For the second year in a row, our family has adopted the “no-gifts” mantra for the holiday season. Last year we jetted off to Mexico under the idea that instead of spending money on gifts for each other we, as a family, would channel those dollars towards a family vacation where we could spend time together. At first, I wasn’t certain how it would go over, when you’re trying to break a habit that has been going on for generations there can sometimes be push back. Every individual on the trip enjoyed it far more than they thought and the vacation wasn’t even over before we were planning for the next Christmas. This year we are off to Costa Rica to explore Central America, sans gifts.

There are a few important things to consider when you’re trying to pitch the idea of a gift-free Christmas:

  • As adults get older they need less and “things”, in most cases their homes are fully stocked and anything they would need they purchase throughout the year
  • Family members may be on a budget and we all know how out of control and expensive gifts can get
  • Consumption can be wasteful – North Americans consume so many goods on a yearly basis, it can be a good idea to cut back on the consumption and focus on what is actually valuable
  • Research is key, traveling during the Christmas season can be expensive but doing your research and finding cost-saving strategies can really reduce how much you’re spending.

My favourite travel hack is using a combination of points to reduce the cost of the flights as well as using the WestJet World Elite Mastercard. This is not a sponsored post, this is just how our family has been able to afford traveling during the most expensive time of the year.

In short, the Westjet World Elite Mastercard give your 1 companion voucher per year. The second individuals gets the same ticket as the one you pay for full price plus a nominal cost ($99 in the US, $299 to Hawaii and Mexico, and $399 to Europe).

If you choose to fly over the holiday season chances are flight prices are at their peak, but if you can get your second flight for a few hundred dollars you’re going to benefit greatly. The more expensive your flight is the more value you get for your companion voucher. While I’m not suggesting you go and find the most expensive flight out there it can be comforting to know that when you look at the fares you basically can share that cost with another person). This has allowed our family to drastically reduce the cost of our flights during peak times of the year.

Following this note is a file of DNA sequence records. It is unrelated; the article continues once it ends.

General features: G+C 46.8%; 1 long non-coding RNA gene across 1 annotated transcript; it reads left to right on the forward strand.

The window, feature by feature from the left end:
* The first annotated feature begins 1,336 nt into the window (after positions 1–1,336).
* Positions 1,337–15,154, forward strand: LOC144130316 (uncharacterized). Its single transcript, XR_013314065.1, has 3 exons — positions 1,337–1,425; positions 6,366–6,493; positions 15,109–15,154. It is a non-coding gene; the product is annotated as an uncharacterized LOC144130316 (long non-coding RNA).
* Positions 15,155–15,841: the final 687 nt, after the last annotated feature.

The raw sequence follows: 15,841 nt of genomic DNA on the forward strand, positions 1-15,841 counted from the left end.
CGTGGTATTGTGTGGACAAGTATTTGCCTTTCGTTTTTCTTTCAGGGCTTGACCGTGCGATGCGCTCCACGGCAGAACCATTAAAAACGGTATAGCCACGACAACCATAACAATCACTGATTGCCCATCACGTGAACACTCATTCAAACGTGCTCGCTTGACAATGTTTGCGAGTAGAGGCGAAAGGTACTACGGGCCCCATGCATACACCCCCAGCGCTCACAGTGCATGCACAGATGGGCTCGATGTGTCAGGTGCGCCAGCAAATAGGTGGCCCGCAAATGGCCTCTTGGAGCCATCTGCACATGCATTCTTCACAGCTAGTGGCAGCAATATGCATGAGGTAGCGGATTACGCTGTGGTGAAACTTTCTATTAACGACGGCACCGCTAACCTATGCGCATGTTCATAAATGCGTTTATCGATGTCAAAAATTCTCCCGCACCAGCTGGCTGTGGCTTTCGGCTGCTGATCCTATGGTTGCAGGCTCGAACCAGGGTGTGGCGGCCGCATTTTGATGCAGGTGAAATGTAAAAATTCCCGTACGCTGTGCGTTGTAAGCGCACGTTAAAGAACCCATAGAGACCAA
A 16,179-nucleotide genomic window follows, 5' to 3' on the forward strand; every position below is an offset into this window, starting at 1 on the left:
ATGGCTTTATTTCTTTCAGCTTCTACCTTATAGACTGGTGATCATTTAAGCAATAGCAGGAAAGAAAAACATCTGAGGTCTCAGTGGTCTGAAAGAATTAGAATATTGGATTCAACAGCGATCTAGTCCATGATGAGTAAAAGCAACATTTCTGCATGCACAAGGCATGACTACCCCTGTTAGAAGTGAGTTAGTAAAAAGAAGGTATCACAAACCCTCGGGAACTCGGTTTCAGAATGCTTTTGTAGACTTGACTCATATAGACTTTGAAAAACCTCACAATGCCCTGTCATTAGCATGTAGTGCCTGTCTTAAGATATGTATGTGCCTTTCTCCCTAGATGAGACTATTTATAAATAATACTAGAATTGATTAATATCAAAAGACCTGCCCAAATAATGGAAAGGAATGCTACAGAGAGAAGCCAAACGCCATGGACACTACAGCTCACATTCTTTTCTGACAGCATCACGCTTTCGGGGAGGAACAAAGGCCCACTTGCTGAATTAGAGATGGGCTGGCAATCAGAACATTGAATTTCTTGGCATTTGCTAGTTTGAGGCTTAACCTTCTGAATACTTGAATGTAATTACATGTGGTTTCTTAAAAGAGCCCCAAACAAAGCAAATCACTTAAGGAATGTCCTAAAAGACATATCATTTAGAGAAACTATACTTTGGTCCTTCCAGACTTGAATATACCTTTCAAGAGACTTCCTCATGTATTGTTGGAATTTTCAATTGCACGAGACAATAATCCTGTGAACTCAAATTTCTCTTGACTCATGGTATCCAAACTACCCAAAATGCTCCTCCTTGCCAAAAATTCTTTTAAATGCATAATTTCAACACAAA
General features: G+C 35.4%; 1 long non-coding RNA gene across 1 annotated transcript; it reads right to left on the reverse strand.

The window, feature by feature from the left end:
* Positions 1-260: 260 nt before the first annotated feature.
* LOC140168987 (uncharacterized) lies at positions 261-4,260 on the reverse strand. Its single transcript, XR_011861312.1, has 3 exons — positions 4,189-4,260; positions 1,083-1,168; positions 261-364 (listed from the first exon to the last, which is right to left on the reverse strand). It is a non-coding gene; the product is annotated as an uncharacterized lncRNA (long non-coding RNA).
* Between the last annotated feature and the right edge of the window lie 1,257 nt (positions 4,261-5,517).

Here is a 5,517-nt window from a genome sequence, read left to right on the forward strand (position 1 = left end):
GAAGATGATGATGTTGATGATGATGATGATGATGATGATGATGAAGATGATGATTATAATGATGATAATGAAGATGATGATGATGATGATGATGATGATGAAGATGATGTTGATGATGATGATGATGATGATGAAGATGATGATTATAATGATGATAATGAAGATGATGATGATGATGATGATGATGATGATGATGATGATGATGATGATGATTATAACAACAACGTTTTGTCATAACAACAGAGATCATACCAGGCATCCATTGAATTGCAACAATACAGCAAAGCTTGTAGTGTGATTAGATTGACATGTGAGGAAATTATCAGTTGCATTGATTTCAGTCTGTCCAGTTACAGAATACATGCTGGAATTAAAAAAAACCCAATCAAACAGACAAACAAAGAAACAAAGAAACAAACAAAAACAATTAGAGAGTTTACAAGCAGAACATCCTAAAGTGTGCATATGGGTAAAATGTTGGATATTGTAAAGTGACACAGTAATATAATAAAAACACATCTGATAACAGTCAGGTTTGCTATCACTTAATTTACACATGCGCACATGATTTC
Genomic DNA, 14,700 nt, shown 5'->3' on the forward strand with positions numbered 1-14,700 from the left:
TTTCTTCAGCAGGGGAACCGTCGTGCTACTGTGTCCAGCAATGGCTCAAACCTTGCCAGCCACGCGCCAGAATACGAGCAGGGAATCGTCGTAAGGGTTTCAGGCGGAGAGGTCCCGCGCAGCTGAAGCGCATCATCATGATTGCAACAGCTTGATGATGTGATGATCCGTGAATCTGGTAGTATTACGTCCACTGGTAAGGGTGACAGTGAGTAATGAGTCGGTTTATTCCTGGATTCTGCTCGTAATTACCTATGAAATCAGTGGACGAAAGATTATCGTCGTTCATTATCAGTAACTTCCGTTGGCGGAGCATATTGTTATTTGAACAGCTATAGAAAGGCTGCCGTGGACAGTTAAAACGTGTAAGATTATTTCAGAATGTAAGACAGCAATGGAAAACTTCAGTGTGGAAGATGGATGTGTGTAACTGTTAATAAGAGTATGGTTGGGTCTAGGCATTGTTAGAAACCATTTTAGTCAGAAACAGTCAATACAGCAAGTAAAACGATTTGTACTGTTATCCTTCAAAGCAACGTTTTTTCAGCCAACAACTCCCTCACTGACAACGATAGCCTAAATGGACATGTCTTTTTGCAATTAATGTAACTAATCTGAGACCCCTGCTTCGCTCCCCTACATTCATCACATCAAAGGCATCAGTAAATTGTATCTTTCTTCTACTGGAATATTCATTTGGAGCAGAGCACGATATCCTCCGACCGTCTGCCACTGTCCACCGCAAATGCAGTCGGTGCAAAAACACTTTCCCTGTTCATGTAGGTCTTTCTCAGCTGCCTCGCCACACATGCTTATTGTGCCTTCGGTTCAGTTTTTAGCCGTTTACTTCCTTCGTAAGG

In addition to this, we use all the WestJet points saved up over the year against our flight cost so that we can further minimize the financial burden of flying at Christmas time. If you’re able to time your flight so that it can happen on Christmas day you’re also going to see a decline in the price you pay for your ticket.

If you can’t convince your family to escape the cold Canadian winters like I did, or you aren’t in the financial position to do so I still have some great ways to reduce your holiday spending:

  • Only purchasing for one individual in the family (drawing names at Thanksgiving always worked for our family)
  • Homemade baking instead of gifts
  • Donating to a meaningful charity on behalf of that person
  • Suggesting a nice dinner out with no gifts as a way to spend time together in your hometown

If those don’t end up working some frugal hacks you can use to stretch your dollars this holiday season include:

  • Redeeming points to purchase gifts (Shoppers, Credit Cards, Chapters, and Sephora are your friends)
  • Ebates, Ebates, Ebates. Seriously, if you don’t know what this is check it out here!
  • Group gifts for family members to help reduce the cost – think about gifts on a per couple basis

The holiday season is about spending time with people you love and enjoying time to relax and rejuvenate. If you’re stressing about how you will afford gifts you’re missing out on what’s truly important. How you choose to enjoy your holidays and minimize your spending is up to you. Just know that the credit card bill is coming due in January and you don’t want it to start your new year on the wrong financial foot.